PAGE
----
LSU Health New Orleans School of Allied Health Professions hosted the Geaux, Baby, Geaux! Workshop on April 21, 2017, from 7:30 a.m. – 4:00 p.m. at its Human Development Center, 411 South Prieur Street. In addition to training for professionals who work with low-mobility children, teams of participants modified seating, steering and drive systems to prepare a ride-on car for a child with mobility needs. Ten adapted ride-on cars were provided for kids with disabilities who could then use them for their own active mobility.
The Restore Louisiana Homeowner Assistance Program survey opened to all homeowners affected by the March and August 2016 floods. This marks the beginning of the homeowner assistance program through which the state will help flooded homeowners with rebuilding assistance and some reimbursement, once the federal government makes the funds Congress has appropriated to Louisiana available to the state to spend.
The initial survey will be available for all flood-impacted homeowners to take on the restore.la.gov website beginning at 7 a.m. Monday, April 10. This will be the first step for all homeowners who want to apply for recovery assistance. Homeowners can also choose to fill out the survey using a phone number that will be posted on restore.la.gov tomorrow morning. (Please note that this number – 1-866-735-2001 – will be activated beginning 7 a.m. Monday, April 10.) The survey will be available for a period of time. It does not have to be completed on the opening date, and eligibility is not determined on a first-come-first-serve basis.
All 12 participants of the recently completed Orleans Parish Cooking Matters class (including individuals with intellectual and developmental disabilities and their friends, family, and support staff) attended the potluck to show off their cooking skills by bringing healthy dishes to share. Participants reflecting on their experience had exceptionally positive comments, mentioning improved behavior changes such as increased cooking at home, reading nutrition labels more often, and making smarter choices when eating out. Participants were eager to share what they had learned with others and expressed interest in working with our project to start Cooking Matters classes at their churches and community organizations. Two new Cooking Matters classes for individuals with intellectual and developmental disabilities and their friends, family, and support staff began in March. The Louisiana nutrition intern Colleen proved to be an excellent instructor during her first two classes by using creative visuals to support learning.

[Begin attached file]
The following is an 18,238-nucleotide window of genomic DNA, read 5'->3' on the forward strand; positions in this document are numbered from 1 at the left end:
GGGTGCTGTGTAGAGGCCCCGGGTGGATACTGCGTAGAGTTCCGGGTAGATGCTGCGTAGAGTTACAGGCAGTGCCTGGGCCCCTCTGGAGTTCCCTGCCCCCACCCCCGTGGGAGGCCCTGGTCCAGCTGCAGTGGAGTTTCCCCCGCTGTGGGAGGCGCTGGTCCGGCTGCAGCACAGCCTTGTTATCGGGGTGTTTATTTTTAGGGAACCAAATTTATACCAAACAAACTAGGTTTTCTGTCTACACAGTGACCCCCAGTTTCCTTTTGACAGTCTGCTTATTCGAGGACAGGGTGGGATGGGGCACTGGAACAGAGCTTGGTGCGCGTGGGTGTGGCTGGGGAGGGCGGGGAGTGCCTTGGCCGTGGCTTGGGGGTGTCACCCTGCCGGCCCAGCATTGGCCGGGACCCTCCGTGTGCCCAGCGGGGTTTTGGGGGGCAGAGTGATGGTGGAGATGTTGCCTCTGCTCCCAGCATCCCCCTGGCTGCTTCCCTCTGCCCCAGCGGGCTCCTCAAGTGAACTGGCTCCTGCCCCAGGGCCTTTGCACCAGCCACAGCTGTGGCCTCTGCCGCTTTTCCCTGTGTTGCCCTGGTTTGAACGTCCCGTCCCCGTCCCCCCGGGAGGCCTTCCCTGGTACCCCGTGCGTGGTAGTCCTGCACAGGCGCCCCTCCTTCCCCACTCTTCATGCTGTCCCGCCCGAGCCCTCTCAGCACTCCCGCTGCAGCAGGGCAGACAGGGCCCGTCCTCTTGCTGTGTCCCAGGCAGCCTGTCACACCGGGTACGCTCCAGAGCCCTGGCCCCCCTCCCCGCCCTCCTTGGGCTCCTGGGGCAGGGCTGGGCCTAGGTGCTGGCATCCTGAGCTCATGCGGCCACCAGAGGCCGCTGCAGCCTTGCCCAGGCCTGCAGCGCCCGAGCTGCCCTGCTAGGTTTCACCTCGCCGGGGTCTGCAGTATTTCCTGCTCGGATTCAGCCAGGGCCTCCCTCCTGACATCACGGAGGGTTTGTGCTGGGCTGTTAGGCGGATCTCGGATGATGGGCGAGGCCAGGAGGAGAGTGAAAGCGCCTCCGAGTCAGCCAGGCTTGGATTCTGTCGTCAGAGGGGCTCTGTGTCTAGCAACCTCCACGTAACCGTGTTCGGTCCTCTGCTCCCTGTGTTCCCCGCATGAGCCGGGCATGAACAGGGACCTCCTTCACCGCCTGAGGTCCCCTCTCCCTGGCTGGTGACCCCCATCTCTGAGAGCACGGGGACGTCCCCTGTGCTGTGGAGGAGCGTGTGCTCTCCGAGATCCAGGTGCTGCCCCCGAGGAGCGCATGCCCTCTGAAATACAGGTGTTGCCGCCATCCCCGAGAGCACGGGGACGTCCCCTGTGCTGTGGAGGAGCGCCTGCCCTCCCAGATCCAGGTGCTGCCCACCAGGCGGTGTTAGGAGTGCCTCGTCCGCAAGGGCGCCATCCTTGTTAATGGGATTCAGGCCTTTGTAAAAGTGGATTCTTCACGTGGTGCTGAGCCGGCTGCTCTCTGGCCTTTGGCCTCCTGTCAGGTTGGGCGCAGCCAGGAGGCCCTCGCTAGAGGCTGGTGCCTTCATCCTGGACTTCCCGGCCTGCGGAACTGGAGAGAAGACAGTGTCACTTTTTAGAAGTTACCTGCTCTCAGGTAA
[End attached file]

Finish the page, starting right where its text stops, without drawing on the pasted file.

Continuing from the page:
Additionally, the Louisiana Nutrition Ambassador spoke at a two-parish Community Services Meeting in March. Provider organizations showed an overwhelming interest in the program and the state Ambassador has begun communicating with multiple organizations about starting Cooking Matters classes for the clients they serve.
The Human Development Center at LSU Health New Orleans School of Allied Health Professions will host a conference addressing communication strategies for people with Amyotrophic Lateral Sclerosis (ALS). The two-day conference held in partnership with Team Gleason, called ALS, Communication and All That Jazz, will take place June 9 and 10, 2017, at LSU Health New Orleans’ Human Development Center, 411 South Prieur Street.
The conference is intended for allied health and other health professionals caring for people with ALS, people with ALS and family members, and any other person interested in participating. National experts will address subjects including no-tech, low-tech and high-tech augmentative communication strategies, pro-active message banking, strategies to enhance speech clarity, voice banking, partner-assisted scanning and laser pointer with low-tech boards, assessment and feature matching for speech-generating technology, successful use of computer/AAC device strategies, as well as environmental controls and home automation systems for all budgets. Attendees will participate in a hands-on demo and practice with communication technologies.